There’s intensely personal stuff here too, such as a hastily scribbled note on the back of a bank paying-in stub where Thomas writes ‘my darling own dear Cat, I love you for ever and ever…I had no time, from the BBC, to get to bank between 10 & 3.’

National Waterfront Museum

An old warehouse zhuzhed up with ultra-modern glass, steel and slate, the National Waterfront Museum emerged from the ashes of the old Welsh Maritime and Industrial Museum formerly based in Cardiff. Nearly 20 years after it opened, some of the exhibits could do with freshening up, but it’s still an excellent introduction to Wales’s industrial might.

The National Waterfront Museum is an excellent introduction to Wales’s industrial might © Crown Copyright, Visit Wales

There are some big bits of machinery of course, including a magnificent 1907 Robin Goch (redbreast) monoplane, a working replica of Trevithick’s engine (the original did grace the old Cardiff Museum, alas not so here), and a lovely old Mumbles tram – what the locals wouldn’t give to have that reinstated.

Swansea Museum

An appealingly old-fashioned collection in a grandiloquent Greek-revival building, Swansea Museum was established in 1841 by the Royal Institution of South Wales, making it Wales’s oldest museum. There is likely to be something for everyone to enjoy here, whether that’s the vast collection of ceramics, or its extensive archaeological treasures.

In 1823, the remains of a skeleton dubbed the Red Lady of Paviland, but who was actually a man, were discovered in a cave on Gower’s southern peninsula, and subsequently identified as being the oldest ever found – but before you get too excited, what you see here are replica bones, as the original ones are currently reposed at the Oxford University Museum of Natural History, much to the vexation of locals.

Dylan Thomas Birthplace

Halfway up steep Cwmdonkin Drive, in the urbane, middle-class enclave of Uplands, a 30-minute walk west of the centre, a blue plaque marks out an ordinary suburban semi as the birthplace of Dylan Thomas.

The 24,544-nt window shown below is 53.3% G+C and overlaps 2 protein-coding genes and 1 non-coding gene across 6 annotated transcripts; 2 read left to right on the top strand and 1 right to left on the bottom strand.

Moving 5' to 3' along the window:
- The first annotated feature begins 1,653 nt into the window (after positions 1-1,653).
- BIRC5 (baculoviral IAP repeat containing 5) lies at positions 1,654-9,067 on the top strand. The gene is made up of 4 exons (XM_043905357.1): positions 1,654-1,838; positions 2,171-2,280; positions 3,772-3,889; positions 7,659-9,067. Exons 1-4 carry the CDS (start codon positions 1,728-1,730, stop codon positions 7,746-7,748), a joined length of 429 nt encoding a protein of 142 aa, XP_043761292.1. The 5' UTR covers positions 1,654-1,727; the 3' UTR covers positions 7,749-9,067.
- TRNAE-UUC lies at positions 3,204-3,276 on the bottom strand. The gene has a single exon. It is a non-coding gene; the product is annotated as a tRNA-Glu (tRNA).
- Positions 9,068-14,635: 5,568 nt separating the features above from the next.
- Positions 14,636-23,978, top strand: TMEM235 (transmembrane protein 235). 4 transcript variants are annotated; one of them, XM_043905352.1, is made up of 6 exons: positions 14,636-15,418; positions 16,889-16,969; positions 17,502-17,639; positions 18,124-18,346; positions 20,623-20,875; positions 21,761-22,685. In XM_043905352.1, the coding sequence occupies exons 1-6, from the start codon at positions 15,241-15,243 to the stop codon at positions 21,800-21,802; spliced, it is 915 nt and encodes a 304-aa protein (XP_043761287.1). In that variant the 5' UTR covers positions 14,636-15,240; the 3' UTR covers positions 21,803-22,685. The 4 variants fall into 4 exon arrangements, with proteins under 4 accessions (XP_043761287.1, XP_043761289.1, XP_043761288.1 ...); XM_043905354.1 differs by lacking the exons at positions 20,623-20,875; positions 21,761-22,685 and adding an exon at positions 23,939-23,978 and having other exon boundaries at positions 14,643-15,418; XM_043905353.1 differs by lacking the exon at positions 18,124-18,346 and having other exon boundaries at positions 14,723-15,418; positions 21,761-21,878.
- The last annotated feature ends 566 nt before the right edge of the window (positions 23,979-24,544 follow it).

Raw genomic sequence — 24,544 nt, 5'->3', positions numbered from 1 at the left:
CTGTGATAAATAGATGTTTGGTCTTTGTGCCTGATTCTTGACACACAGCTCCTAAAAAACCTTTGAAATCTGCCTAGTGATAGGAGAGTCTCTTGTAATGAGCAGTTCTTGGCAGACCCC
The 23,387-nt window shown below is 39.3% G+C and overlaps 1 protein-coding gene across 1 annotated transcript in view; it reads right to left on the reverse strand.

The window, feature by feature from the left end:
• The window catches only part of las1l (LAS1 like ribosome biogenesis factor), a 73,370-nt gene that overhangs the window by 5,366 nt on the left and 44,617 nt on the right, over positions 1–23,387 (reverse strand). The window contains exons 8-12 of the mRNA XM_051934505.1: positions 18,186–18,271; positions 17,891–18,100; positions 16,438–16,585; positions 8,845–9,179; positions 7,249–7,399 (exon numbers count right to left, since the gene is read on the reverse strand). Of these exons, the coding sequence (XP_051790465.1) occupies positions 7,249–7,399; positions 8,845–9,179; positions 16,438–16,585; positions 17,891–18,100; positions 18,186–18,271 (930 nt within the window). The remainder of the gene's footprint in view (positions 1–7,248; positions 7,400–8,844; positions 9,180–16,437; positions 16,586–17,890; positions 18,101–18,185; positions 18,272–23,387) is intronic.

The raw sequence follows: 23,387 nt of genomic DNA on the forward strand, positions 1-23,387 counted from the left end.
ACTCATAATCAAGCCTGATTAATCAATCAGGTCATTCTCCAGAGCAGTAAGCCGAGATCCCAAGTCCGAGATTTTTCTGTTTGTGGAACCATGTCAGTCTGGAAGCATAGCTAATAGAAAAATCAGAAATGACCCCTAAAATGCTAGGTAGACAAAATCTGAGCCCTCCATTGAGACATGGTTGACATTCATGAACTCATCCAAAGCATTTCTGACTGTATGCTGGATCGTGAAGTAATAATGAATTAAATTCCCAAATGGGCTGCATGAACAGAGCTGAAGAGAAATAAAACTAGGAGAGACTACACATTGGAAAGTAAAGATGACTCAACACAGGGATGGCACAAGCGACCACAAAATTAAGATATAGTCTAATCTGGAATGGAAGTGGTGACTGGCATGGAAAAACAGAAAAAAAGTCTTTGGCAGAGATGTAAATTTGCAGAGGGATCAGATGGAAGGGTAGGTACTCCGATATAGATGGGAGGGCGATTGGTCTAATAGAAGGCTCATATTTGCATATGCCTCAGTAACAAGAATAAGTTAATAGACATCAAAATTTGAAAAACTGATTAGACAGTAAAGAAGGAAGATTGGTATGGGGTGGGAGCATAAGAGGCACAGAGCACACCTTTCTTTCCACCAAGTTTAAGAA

There’s nothing original here from Dylan’s time but the house has been faithfully recreated to evoke the atmosphere of early 20th-century Swansea, with tiled hearths in the front room, a deep cast-iron claw tub in the bathroom and original books from 1914 in his father’s old study – in fact such is the owner’s commitment to authenticity that this is the one room visitors are allowed to smoke in, just as D J Thomas did.

Travel to Swansea

By car

Coming from the M4 along the A483, it’s a fast and direct drive into the heart of the city. Driving into and through the city can be confusing and frustrating owing to the convoluted one-way system. There is no end of car parks, including plenty of multi-storeys.

By train

Located a 10-minute walk north of the city centre at the top end of the High Street, the train station is the terminus for trains from London Paddington via Bristol and Cardiff; trains runs hourly to Bristol and London, and half-hourly to Cardiff, stopping at Neath, Port Talbot Parkway and Bridgend en route.

Swansea is also the terminus for the lovely Heart of Wales line which runs through mid-Wales stopping at Llanelli, Ammanford, Llandeilo, Builth Wells, Knighton and finally Shrewsbury in Shropshire.

By bus

Swansea’s enormous bus station (probably the largest in the country) is smack bang in the centre next to the Quadrant shopping centre and is served by a comprehensive network of both local and long-distance buses (including National Express and Megabus).

The excellent TrawsCymru T6 service operates between Swansea and Brecon via Neath, the Aberdulais Falls and Dan-yr-Ogof Showcaves (hourly Mon–Sat, 5 Sun), while the T1S service has three buses (Mon–Sat) to Carmarthen, one of which stops at the Botanic Gardens Wales